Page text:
Shop healthy.
Avoid diseases.

Shop healthy. Avoid diseases.

Rodrigo Louvat
I am a Marketing Associate at Tera in charge of digital marketing and content creation, writing blog articles and newsletters. Drop me a line at if you feel like it!

How Food Acts as Medicine: A Guide to Diet and Disease Prevention

In an era where health is paramount, understanding the intrinsic link between the food we consume and overall health is more crucial than ever. The age-old adage by Hippocrates, “Let food be thy medicine and medicine be thy food,” has never resonated more. With modern research underscoring the pivotal role of diet in preventing and treating diseases, it’s time to delve into how making informed dietary choices can be a game-changer for your health.

The Critical Connection Between Diet and Disease

Research has consistently shown a direct correlation between food and the prevalence of various diseases. A landmark study in The Lancet revealed that poor nutrition is responsible for 11 million global deaths annually, linked to diseases such as heart conditions, cancer, and diabetes. Closer to home, dietary issues contribute to around 900 daily deaths in the U.S. alone, with marginalized communities facing the brunt of this crisis. Yet, the solution lies not in expensive medications or procedures but in the food we consume daily.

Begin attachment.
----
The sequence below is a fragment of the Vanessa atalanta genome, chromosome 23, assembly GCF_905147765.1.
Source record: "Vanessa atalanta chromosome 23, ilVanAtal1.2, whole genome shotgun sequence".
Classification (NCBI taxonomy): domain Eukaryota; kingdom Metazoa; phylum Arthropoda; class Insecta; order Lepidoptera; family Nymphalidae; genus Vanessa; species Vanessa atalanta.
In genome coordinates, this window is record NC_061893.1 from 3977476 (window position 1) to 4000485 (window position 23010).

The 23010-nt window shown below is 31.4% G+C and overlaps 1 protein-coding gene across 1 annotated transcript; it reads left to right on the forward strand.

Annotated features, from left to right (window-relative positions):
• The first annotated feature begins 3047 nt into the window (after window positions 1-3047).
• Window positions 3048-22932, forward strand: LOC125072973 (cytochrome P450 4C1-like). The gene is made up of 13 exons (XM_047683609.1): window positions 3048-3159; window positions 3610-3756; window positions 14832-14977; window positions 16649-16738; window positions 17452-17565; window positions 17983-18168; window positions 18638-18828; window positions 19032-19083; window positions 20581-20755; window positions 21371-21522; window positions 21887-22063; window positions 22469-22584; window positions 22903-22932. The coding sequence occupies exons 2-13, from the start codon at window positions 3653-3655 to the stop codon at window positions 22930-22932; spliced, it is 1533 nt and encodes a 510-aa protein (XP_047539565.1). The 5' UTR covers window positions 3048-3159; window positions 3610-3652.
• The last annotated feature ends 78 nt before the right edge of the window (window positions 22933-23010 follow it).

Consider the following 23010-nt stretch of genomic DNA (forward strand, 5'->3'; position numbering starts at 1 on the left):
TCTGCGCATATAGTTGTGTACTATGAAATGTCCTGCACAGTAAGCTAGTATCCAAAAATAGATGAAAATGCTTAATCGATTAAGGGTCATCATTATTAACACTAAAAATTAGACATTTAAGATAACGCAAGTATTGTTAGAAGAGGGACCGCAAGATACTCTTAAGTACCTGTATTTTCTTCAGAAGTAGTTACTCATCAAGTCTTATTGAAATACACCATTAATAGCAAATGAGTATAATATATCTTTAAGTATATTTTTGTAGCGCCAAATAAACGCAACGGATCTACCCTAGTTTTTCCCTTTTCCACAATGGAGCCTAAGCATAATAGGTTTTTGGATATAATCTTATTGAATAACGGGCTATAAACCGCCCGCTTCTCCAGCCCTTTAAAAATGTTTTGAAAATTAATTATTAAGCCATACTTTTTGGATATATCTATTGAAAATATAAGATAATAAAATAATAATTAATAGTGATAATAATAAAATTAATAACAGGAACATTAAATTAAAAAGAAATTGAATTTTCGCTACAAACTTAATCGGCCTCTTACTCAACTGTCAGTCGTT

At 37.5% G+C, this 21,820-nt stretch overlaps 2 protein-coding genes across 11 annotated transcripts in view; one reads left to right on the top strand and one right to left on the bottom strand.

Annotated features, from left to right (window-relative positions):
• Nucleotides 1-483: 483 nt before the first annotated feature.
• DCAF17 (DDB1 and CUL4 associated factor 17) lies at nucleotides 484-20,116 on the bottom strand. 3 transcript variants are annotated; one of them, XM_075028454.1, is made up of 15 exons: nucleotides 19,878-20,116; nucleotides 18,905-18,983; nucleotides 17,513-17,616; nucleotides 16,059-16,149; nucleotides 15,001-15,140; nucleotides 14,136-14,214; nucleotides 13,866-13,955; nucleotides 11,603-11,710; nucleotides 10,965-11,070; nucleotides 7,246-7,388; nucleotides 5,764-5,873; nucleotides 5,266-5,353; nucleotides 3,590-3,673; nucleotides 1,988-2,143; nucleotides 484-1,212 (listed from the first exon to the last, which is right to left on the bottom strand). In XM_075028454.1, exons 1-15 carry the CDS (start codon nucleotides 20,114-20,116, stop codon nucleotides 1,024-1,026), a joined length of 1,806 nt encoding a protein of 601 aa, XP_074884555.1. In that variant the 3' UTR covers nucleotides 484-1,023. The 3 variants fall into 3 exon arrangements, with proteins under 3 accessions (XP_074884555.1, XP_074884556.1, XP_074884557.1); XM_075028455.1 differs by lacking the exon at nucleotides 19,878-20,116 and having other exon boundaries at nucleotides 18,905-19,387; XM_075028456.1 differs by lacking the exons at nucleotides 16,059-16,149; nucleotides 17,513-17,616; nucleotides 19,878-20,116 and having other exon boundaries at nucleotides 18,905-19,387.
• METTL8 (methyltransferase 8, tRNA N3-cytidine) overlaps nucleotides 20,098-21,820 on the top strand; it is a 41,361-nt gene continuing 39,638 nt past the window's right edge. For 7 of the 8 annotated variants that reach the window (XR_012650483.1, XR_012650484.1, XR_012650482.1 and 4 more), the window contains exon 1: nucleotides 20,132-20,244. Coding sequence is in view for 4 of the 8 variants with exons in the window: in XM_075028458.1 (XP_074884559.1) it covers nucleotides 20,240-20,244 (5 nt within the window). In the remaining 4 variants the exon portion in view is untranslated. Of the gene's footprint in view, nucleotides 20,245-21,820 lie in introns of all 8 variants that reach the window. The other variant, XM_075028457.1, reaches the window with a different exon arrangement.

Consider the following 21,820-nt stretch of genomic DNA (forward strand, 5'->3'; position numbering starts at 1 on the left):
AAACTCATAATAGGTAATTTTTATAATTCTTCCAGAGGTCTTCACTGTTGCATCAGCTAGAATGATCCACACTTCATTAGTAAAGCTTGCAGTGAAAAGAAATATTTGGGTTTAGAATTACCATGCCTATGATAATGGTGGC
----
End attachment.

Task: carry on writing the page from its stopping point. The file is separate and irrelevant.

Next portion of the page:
Closer to home, the U.S isn’t faring much better. A concerning study published in the Journal of the American Medical Association pinpoints poor diet as a potential cause for an estimated 900 deaths daily. These deaths are from heart disease, stroke, or type 2 diabetes. Disturbingly, certain populations, notably young, Black, and Hispanic people, are at a heightened risk. But it doesn’t have to be this way and the solution does not require expensive pharmaceuticals or invasive procedures. The solution is food.

A poor diet vs. a healthy diet stock image

What Constitutes a Poor Diet?

Understanding the markers of an unhealthy diet is essential. So, what does a poor diet look like?

Excess Consumption: Intake of high levels of sodium, red or processed meats, and sugar-laden beverages consistently surfaces as top dietary culprits.

Deficient Intake: Conversely, not consuming adequate amounts of fruits, vegetables, nuts, seeds, whole grains, polyunsaturated fats, and seafood-based omega-3 fatty acids also defines a nutritionally inadequate diet.

The implications are clear: It’s not just about avoiding certain harmful foods but also about ensuring that we’re nourishing our bodies with the vital nutrients they require.

In the grand tapestry of health, food threads its way through as both a potential poison and a remedy. Every meal presents an opportunity. An opportunity to either nourish the body or to inadvertently harm it. As we wrap up this edition, it’s worth pondering: What choices are you making?

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